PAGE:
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Editor in Chief
Knight came to Kiplinger in 1983, after 13 years in daily newspaper journalism, the last six as Washington bureau chief of the Ottaway Newspapers division of Dow Jones. A frequent speaker before business audiences, he has appeared on NPR, CNN, Fox and CNBC, among other networks. He oversees the weekly Kiplinger Letter and writes the "Money & Ethics" and "My Point of View" columns in Kiplinger's Personal Finance. He majored in government at Cornell University and did graduate study in international economics at Princeton's Woodrow Wilson School.
The goal is an appropriate balance between fairness to job applicants and the employer’s right—indeed, legal obligation—to create a workplace that is safe for employees, customers and business interests.
See More From: Money & Ethics
Is quitting without giving your boss notice unethical?
Saying goodbye to tipping would address fairness and income reporting concerns.
Charitable institutions with endowments—whether colleges, museums or hospitals—have a legal and moral obligation to honor the wishes of past donors.
Web users must understand: There is no such thing as a free lunch.
A proposed federal rule designed to bring men's and women's pay in line would be an ineffective, burdensome mandate for employers.
Over many years of publishing Kiplinger's magazine, my colleagues and I have built up a deep institutional memory of personal-finance wisdom, and I'd like to share some of it with you. The following advice ...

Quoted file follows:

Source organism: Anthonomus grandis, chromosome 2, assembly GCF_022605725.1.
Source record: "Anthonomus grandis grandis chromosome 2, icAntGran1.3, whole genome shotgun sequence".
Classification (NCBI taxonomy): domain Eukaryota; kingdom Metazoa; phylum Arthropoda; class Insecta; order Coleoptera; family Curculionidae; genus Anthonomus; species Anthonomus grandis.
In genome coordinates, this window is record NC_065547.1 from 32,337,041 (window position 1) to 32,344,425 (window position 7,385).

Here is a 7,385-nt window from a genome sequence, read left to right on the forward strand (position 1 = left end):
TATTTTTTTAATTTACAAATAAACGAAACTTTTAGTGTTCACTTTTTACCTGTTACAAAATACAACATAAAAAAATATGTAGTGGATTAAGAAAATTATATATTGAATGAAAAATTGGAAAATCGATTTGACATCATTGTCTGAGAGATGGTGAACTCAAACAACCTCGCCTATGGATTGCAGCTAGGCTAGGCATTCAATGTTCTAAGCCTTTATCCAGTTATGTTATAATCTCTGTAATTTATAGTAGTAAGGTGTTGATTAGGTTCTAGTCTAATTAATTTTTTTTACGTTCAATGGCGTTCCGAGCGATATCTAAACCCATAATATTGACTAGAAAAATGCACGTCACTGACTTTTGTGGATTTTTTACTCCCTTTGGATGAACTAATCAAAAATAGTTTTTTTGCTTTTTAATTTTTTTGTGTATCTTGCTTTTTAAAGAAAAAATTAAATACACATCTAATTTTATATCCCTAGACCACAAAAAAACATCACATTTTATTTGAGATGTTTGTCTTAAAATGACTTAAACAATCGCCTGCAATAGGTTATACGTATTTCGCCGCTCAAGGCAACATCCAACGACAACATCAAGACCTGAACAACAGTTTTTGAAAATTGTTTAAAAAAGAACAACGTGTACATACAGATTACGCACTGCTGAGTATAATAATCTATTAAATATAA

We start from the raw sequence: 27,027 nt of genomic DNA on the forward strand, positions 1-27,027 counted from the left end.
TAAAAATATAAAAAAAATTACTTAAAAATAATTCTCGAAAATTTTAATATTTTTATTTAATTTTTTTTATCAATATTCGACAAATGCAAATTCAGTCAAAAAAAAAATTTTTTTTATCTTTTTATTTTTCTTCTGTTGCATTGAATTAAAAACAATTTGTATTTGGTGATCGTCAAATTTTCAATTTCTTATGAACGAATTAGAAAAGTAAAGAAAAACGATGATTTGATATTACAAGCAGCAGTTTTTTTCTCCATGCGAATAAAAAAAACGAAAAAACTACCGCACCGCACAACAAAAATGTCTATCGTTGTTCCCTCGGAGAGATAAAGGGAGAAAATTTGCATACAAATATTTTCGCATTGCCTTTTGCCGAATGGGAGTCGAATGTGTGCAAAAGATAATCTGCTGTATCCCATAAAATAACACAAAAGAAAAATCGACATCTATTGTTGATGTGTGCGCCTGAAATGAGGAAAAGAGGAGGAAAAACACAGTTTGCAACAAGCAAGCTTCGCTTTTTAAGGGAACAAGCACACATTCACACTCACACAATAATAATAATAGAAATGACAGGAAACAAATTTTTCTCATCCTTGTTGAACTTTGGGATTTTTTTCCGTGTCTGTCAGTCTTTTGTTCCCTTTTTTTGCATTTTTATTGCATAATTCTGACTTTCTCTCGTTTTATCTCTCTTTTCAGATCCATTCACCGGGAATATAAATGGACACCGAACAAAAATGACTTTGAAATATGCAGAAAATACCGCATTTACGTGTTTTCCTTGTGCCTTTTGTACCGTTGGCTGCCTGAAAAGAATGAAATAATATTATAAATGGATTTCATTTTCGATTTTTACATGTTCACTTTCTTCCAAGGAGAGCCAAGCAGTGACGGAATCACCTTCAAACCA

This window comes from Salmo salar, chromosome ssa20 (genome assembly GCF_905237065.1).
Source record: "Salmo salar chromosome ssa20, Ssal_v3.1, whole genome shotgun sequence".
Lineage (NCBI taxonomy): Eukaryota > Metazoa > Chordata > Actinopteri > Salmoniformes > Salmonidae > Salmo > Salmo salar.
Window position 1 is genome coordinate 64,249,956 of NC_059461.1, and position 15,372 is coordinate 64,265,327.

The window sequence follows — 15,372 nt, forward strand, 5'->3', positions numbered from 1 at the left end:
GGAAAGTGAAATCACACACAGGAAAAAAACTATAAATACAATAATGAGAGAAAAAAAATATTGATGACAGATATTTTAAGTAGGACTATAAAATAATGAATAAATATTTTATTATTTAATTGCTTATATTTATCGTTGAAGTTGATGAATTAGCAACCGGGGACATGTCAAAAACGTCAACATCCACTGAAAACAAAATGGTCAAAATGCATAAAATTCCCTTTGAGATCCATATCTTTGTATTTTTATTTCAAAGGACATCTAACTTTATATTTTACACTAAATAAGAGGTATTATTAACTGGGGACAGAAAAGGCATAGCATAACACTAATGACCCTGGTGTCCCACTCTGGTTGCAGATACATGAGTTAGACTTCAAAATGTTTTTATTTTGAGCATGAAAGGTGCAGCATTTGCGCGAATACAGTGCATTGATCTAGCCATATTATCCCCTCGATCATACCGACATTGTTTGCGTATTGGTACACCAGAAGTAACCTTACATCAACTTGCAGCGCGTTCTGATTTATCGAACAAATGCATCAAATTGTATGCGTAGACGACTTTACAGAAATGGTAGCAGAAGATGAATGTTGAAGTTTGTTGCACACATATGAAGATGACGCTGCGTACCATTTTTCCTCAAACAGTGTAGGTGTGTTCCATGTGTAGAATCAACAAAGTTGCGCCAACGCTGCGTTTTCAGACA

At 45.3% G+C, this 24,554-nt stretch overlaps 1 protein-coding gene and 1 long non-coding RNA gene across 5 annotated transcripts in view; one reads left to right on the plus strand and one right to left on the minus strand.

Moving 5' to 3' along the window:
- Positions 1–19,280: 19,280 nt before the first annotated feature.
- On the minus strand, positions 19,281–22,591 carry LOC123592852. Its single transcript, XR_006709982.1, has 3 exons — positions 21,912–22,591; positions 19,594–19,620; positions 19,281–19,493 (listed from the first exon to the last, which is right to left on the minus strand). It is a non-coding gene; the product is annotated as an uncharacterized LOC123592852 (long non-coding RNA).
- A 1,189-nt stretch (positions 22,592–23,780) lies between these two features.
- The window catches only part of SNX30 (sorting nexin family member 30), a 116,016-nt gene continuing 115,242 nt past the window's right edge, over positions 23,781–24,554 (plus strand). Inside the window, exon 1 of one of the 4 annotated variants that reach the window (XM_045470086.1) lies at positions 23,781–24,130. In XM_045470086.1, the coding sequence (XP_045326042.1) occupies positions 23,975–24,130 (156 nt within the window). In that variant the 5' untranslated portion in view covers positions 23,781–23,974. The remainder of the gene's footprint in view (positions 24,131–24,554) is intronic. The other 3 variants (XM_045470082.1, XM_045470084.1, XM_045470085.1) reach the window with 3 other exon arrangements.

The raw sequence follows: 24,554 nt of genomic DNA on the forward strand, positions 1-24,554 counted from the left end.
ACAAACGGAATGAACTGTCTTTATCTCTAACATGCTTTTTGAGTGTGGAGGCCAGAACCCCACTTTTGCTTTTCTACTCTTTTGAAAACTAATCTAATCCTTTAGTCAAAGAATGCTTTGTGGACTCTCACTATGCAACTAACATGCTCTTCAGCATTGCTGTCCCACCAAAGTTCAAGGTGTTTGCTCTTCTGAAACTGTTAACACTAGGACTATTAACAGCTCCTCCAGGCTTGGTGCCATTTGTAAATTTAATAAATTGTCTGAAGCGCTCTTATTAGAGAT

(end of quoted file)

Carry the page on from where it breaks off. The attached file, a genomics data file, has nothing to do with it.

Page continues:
See More From: Financial Planning
There should be immediate disclosure of every donation to every political fund of any kind. That’s crucial for a healthy democracy.
If you try to play it both ways, expect your old state to try to keep taxing you.
Journalist and philanthropist Austin H. Kiplinger led the Kiplinger Washington Editors for decades.
See More From: My Point of View
It makes sense for the maker of a best-selling drug to lower the price gradually over the life of its patent.
Using taxpayer funds to help young Americans get post-secondary training of some sort would be money well spent. The challenge is figuring out how to do it most sensibly.
Most structured-settlement sales involve the transfer of only a portion of future payments.
Web sites should be obligated to comply with requests to remove information under certain circumstances.
In 40+ years of patient investing, I haven't been disappointed yet.
When a house for sale is worth more as a buildable lot than as a small, outdated residence, expect the highest bids to come from buyers intent on demolition.
The choice of a lump sum, rather than an annuity, could be a better financial choice for some retirees.